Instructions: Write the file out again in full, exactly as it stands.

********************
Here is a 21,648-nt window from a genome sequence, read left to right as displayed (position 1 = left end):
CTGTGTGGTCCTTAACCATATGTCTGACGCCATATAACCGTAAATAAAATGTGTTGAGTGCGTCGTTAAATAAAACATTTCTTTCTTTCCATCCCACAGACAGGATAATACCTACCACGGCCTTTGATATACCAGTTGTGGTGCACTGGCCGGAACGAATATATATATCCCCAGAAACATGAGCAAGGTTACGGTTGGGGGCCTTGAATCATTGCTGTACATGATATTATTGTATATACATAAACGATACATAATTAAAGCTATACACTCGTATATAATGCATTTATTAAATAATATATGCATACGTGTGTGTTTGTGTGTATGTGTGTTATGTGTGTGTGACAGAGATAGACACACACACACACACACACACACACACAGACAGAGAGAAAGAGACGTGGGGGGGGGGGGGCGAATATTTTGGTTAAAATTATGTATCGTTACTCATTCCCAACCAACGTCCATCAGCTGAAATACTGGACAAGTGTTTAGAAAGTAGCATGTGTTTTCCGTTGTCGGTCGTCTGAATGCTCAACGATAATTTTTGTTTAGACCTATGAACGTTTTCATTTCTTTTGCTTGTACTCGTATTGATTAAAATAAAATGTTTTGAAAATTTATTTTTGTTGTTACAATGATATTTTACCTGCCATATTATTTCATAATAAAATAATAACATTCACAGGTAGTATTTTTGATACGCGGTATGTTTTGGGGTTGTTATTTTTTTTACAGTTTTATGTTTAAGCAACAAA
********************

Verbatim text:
Here is a 21,648-nt window from a genome sequence, read left to right as displayed (position 1 = left end):
CTGTGTGGTCCTTAACCATATGTCTGACGCCATATAACCGTAAATAAAATGTGTTGAGTGCGTCGTTAAATAAAACATTTCTTTCTTTCCATCCCACAGACAGGATAATACCTACCACGGCCTTTGATATACCAGTTGTGGTGCACTGGCCGGAACGAATATATATATCCCCAGAAACATGAGCAAGGTTACGGTTGGGGGCCTTGAATCATTGCTGTACATGATATTATTGTATATACATAAACGATACATAATTAAAGCTATACACTCGTATATAATGCATTTATTAAATAATATATGCATACGTGTGTGTTTGTGTGTATGTGTGTTATGTGTGTGTGACAGAGATAGACACACACACACACACACACACACACACAGACAGAGAGAAAGAGACGTGGGGGGGGGGGGGCGAATATTTTGGTTAAAATTATGTATCGTTACTCATTCCCAACCAACGTCCATCAGCTGAAATACTGGACAAGTGTTTAGAAAGTAGCATGTGTTTTCCGTTGTCGGTCGTCTGAATGCTCAACGATAATTTTTGTTTAGACCTATGAACGTTTTCATTTCTTTTGCTTGTACTCGTATTGATTAAAATAAAATGTTTTGAAAATTTATTTTTGTTGTTACAATGATATTTTACCTGCCATATTATTTCATAATAAAATAATAACATTCACAGGTAGTATTTTTGATACGCGGTATGTTTTGGGGTTGTTATTTTTTTTACAGTTTTATGTTTAAGCAACAAA